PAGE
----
“Gina listened. She went on the ground. She had a true heart for environment defenders and grassroots practitioners,” Ann says. “She’s genuinely for empowering communities and empowering conservation. When you say you have a multistakeholder, it’s a genuine and authentic multi stakeholder approach and she knows how to bring everyone together and build on their knowledge and capabilities. She’s courageous. She acts on things with urgency. Maraming kailangan mangyari [A lot of things need to be done] but she will take the necessary first steps. People always say ‘slow down, it’s not a marathon’ but Gina understood that a marathon is composed of sprints.”
The majority of the time spent talking to the Dumaliang sisters, Anna and Billie spend talking about other people: their mentors and their team members. Their deep ecological empathy tunes into the actions of those connected to the community.
The last person they mention is Ate Irene, a middle-aged mother, one out of roughly a hundred park rangers who look after the Masungi Georeserve. She walks 30 minutes every day to get to her station in Masungi, despite her bad knees. She sits quietly in the back during meetings with Rangers.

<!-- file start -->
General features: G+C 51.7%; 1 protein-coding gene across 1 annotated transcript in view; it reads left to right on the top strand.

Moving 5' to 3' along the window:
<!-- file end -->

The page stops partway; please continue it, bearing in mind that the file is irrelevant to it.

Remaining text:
For almost three months, Ann missed her. “There was just so much work to do in Metro Manila…. My time was divided between meeting people in coffee shops and being in Masun- gi. So I didn’t see her for a long time. But one day, she comes up to me and says she didn’t understand before but now she sees what can happen. That now, she loves every seedling she plants. That day she ended with, ‘You haven’t given up, right?’
I said ‘No, I haven’t given up, but it’s nice to know you haven’t given up either.’”
Introduction by Audrey Carpio and Nina Unlay. Photographs by Artu Nepomuceno. Fashion Director: Pam Quiñones. Beauty Editor: Joyce Oreña. Stylists: Renee de Guzman, Roko Arceo. Makeup: Angeline Dela Cruz. Hair: JA Feliciano, Mong Amado. Talents: Ann Dumaliang, Bella Tanjutco, Billie Dumaliang, Camille Rivera, Issa Barte, Nicola Sebastian, Tasha Tanjutco. Art Director: Jann Pascua. Producers: Anz Hizon, Bianca Zaragoza. Multimedia Artist: Gabbi Constantino. Production Assistant: Bianca Custodio, Patricia Co, Patricia Villoria, Tinkerbell Poblete. Photographer’s Assistants: Aaron Carlos, Choi Narciso, Mark Tijano, Odan Juan, Sela Gonzales, Rojan Maguyon. Stylist’s Assistants: Giselle Barnachea, Neil De Guzman, Ticia Almazan. Makeup Assistant: Jian Santos. Hair Assistants: Kyle Denzel Celis, Marjorie Caballos. Shot on location at Masungi Georeserve.
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- Issa Barte On Amplifying Indigenous Voices And The Role Of Culture In Climate Action
- Camille Rivera On Bringing Life Back To Communities Through Mangrove Conservation